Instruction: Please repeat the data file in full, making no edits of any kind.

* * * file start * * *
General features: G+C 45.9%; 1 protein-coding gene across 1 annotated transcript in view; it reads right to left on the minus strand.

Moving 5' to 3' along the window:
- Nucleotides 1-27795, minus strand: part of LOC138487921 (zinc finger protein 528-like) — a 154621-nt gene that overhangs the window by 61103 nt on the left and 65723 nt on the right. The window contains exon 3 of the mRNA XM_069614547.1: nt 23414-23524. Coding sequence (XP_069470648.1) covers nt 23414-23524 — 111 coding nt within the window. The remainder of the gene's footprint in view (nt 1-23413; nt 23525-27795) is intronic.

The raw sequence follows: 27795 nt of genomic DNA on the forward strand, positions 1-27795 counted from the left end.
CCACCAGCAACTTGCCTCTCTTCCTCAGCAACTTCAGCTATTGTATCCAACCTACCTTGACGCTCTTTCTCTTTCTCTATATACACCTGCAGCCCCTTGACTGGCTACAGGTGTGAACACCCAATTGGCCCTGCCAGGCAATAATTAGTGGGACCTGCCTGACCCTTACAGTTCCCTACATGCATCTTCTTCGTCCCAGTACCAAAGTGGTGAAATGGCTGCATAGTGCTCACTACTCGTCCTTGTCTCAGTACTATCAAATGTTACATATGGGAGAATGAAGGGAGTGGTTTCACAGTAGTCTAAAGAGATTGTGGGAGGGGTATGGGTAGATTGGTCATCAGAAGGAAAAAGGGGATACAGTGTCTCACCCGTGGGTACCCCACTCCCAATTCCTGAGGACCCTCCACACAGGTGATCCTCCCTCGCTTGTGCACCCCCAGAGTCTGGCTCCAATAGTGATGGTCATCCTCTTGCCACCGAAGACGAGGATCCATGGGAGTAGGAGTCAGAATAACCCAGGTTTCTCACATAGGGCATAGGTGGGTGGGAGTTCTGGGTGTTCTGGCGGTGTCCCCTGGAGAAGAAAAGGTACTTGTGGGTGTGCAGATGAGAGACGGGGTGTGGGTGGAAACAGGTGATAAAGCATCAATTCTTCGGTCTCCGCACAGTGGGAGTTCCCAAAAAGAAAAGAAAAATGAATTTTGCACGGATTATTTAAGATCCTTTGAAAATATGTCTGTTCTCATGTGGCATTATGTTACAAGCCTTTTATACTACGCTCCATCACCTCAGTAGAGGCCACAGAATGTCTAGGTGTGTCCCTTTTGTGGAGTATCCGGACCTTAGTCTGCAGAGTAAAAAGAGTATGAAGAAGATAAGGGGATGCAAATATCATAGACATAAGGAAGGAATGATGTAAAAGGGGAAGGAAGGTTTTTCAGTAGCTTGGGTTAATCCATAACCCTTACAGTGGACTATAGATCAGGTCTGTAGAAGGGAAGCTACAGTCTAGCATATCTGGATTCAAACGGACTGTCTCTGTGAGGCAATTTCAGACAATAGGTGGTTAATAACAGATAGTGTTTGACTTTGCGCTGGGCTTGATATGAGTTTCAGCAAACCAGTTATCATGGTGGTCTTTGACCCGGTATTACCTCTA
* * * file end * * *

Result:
General features: G+C 45.9%; 1 protein-coding gene across 1 annotated transcript in view; it reads right to left on the minus strand.

Moving 5' to 3' along the window:
- Nucleotides 1-27795, minus strand: part of LOC138487921 (zinc finger protein 528-like) — a 154621-nt gene that overhangs the window by 61103 nt on the left and 65723 nt on the right. The window contains exon 3 of the mRNA XM_069614547.1: nt 23414-23524. Coding sequence (XP_069470648.1) covers nt 23414-23524 — 111 coding nt within the window. The remainder of the gene's footprint in view (nt 1-23413; nt 23525-27795) is intronic.

The raw sequence follows: 27795 nt of genomic DNA on the forward strand, positions 1-27795 counted from the left end.
CCACCAGCAACTTGCCTCTCTTCCTCAGCAACTTCAGCTATTGTATCCAACCTACCTTGACGCTCTTTCTCTTTCTCTATATACACCTGCAGCCCCTTGACTGGCTACAGGTGTGAACACCCAATTGGCCCTGCCAGGCAATAATTAGTGGGACCTGCCTGACCCTTACAGTTCCCTACATGCATCTTCTTCGTCCCAGTACCAAAGTGGTGAAATGGCTGCATAGTGCTCACTACTCGTCCTTGTCTCAGTACTATCAAATGTTACATATGGGAGAATGAAGGGAGTGGTTTCACAGTAGTCTAAAGAGATTGTGGGAGGGGTATGGGTAGATTGGTCATCAGAAGGAAAAAGGGGATACAGTGTCTCACCCGTGGGTACCCCACTCCCAATTCCTGAGGACCCTCCACACAGGTGATCCTCCCTCGCTTGTGCACCCCCAGAGTCTGGCTCCAATAGTGATGGTCATCCTCTTGCCACCGAAGACGAGGATCCATGGGAGTAGGAGTCAGAATAACCCAGGTTTCTCACATAGGGCATAGGTGGGTGGGAGTTCTGGGTGTTCTGGCGGTGTCCCCTGGAGAAGAAAAGGTACTTGTGGGTGTGCAGATGAGAGACGGGGTGTGGGTGGAAACAGGTGATAAAGCATCAATTCTTCGGTCTCCGCACAGTGGGAGTTCCCAAAAAGAAAAGAAAAATGAATTTTGCACGGATTATTTAAGATCCTTTGAAAATATGTCTGTTCTCATGTGGCATTATGTTACAAGCCTTTTATACTACGCTCCATCACCTCAGTAGAGGCCACAGAATGTCTAGGTGTGTCCCTTTTGTGGAGTATCCGGACCTTAGTCTGCAGAGTAAAAAGAGTATGAAGAAGATAAGGGGATGCAAATATCATAGACATAAGGAAGGAATGATGTAAAAGGGGAAGGAAGGTTTTTCAGTAGCTTGGGTTAATCCATAACCCTTACAGTGGACTATAGATCAGGTCTGTAGAAGGGAAGCTACAGTCTAGCATATCTGGATTCAAACGGACTGTCTCTGTGAGGCAATTTCAGACAATAGGTGGTTAATAACAGATAGTGTTTGACTTTGCGCTGGGCTTGATATGAGTTTCAGCAAACCAGTTATCATGGTGGTCTTTGACCCGGTATTACCTCTA